In diabetes education centres
Educate and counsel clients who are living with diabetes or trying to prevent diabetes
In people’s homes
Counsel people who are housebound on special diets
Train and educate people who are on feeding tubes
Help families plan healthy menus
In the pharmaceutical industry
Educate doctors, nurses, pharmacists, sales staff and other dietitians on new products and research
Plan and deliver continuing education opportunities for health care professionals and consumers
In the food industry
Research and develop healthier food products
Educate consumers on food, nutrition and health
Consult with marketing and food service associations
Develop, promote and market better food and nutrition products
Ensure manufacturers follow regulations around food labeling and nutrition claims.
Develop food and nutrition policies
Provide strategic advice on nutrition issues for different levels of government and different ministries
Teach nutrition to students in dietetics, nursing, medicine, kinesiology, etc
Mentor future dietitians
Teach nutrition to pharmacy, nursing, medicine, and dentistry students
Support development of nutrition research skills
Plan and direct research projects to increase knowledge of the relationship between nutrition and health
In sports and recreation
Help recreational and professional athletes get the most out of their activity
Counsel recreational athletes on weight loss, hydration, eating for competitions, and other nutrition concerns related to physical activity.
You need special education and training to become a dietitian. To become a Registered Dietitian, one must have a university degree specializing in food and nutrition; complete a period of practical training either through an internship or Masters Degree program; and pass a national licensing exam offered by the College of Dietitians of Ontario.
Find out more about a career as a dietitian.
There are several ways to connect with a dietitian:
*Call EatRight Ontario toll-free at 1-877-510-510-2 or send an email for free information. The Registered Dietitians at EatRight Ontario can answer your questions by phone or email and also help you find nutrition services in your community.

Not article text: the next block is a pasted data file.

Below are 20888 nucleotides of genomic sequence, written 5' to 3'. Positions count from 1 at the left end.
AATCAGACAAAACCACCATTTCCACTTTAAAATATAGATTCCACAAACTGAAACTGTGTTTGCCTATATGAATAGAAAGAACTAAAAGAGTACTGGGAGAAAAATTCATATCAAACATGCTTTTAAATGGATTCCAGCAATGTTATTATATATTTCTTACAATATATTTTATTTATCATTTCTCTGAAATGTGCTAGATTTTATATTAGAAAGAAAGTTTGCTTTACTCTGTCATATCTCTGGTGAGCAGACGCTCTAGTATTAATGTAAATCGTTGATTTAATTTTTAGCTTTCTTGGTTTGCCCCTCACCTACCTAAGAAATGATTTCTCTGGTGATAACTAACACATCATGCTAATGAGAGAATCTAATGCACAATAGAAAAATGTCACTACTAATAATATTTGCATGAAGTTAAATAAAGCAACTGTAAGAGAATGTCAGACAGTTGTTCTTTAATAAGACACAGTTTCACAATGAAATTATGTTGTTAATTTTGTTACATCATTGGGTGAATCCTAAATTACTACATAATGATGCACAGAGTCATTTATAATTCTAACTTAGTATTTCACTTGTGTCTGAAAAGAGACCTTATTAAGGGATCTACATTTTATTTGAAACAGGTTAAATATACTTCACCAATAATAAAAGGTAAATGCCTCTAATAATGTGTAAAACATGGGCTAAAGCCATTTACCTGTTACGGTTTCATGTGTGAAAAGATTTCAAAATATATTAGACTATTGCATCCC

Doctor referral: If you have a specific health condition (such as diabetes, heart disease, obesity, kidney disease, etc) your doctor may refer you to see a dietitian in a hospital, community health centre, diabetes education centre, family health team or private practice.
Diabetes Education Centre: If you have been diagnosed with diabetes or are at risk for diabetes, ask your doctor for a referral. Some diabetes education centres will also give you the option to make an appointment for yourself.
Public Health Unit: Some public health units have dietitians that run nutrition programs for the community. Call your local public health unit to find out what services the dietitians offer in your area.
Community Health Centre: Some community health centres have dietitians that provide counselling and run nutrition programs that don’t always need a doctor’s referral. Call EatRight Ontario at 1-877-510-510-2 for help finding a centre in your community.
Private dietitians: Visit Find a Dietitian to search for a dietitian in your area, or call the toll free number of the Consulting Dietitians Network at 1-888-901-7776. Some insurance plans will cover the services of a private practice dietitian.
OHIP will cover visits to Registered Dietitians in hospitals, community health centres, diabetes education centres or family health teams. A doctor’s referral may be required.
Some private insurance plans will cover the cost of seeing a dietitian. Dietitians who work in private practice decide their own fees depending on their years of experience and the types of services they offer.
Do you have more questions about what a dietitian does and what he or she can do for you? Call EatRight Ontario at 1-877-510-510-2 or send an email.
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Copyright © Dietitians of Canada 2013. All rights reserved.
Dietitians of Canada acknowledges the financial support of EatRight Ontario by the Ontario government. The views expressed do not necessarily reflect those of the Province.